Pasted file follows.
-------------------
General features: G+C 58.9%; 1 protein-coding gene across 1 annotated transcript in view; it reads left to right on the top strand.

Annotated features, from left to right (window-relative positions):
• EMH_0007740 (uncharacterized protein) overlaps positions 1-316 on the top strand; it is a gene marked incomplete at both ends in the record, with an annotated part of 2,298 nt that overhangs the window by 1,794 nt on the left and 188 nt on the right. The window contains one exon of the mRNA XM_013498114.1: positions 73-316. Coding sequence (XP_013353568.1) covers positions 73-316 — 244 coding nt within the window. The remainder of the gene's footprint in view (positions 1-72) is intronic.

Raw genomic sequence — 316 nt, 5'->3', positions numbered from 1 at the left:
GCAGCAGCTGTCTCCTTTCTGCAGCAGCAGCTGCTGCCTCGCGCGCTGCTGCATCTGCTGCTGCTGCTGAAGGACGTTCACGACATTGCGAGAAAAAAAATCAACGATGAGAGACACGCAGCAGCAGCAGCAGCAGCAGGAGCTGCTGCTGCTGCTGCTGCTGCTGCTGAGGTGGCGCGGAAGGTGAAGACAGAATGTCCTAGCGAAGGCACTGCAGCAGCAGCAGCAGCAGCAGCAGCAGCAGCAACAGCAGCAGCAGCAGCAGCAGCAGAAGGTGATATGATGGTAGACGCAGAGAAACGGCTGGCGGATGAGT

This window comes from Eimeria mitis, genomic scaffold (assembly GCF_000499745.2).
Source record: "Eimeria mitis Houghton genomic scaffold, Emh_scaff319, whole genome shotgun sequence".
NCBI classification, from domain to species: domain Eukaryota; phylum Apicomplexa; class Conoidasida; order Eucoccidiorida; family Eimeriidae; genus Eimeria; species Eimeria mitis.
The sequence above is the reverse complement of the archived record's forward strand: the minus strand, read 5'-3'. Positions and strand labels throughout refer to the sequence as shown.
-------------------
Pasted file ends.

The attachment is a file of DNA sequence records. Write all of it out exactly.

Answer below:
General features: G+C 58.9%; 1 protein-coding gene across 1 annotated transcript in view; it reads left to right on the top strand.

Annotated features, from left to right (window-relative positions):
• EMH_0007740 (uncharacterized protein) overlaps positions 1-316 on the top strand; it is a gene marked incomplete at both ends in the record, with an annotated part of 2,298 nt that overhangs the window by 1,794 nt on the left and 188 nt on the right. The window contains one exon of the mRNA XM_013498114.1: positions 73-316. Coding sequence (XP_013353568.1) covers positions 73-316 — 244 coding nt within the window. The remainder of the gene's footprint in view (positions 1-72) is intronic.

Raw genomic sequence — 316 nt, 5'->3', positions numbered from 1 at the left:
GCAGCAGCTGTCTCCTTTCTGCAGCAGCAGCTGCTGCCTCGCGCGCTGCTGCATCTGCTGCTGCTGCTGAAGGACGTTCACGACATTGCGAGAAAAAAAATCAACGATGAGAGACACGCAGCAGCAGCAGCAGCAGCAGGAGCTGCTGCTGCTGCTGCTGCTGCTGCTGAGGTGGCGCGGAAGGTGAAGACAGAATGTCCTAGCGAAGGCACTGCAGCAGCAGCAGCAGCAGCAGCAGCAGCAGCAACAGCAGCAGCAGCAGCAGCAGCAGAAGGTGATATGATGGTAGACGCAGAGAAACGGCTGGCGGATGAGT

This window comes from Eimeria mitis, genomic scaffold (assembly GCF_000499745.2).
Source record: "Eimeria mitis Houghton genomic scaffold, Emh_scaff319, whole genome shotgun sequence".
NCBI classification, from domain to species: domain Eukaryota; phylum Apicomplexa; class Conoidasida; order Eucoccidiorida; family Eimeriidae; genus Eimeria; species Eimeria mitis.
The sequence above is the reverse complement of the archived record's forward strand: the minus strand, read 5'-3'. Positions and strand labels throughout refer to the sequence as shown.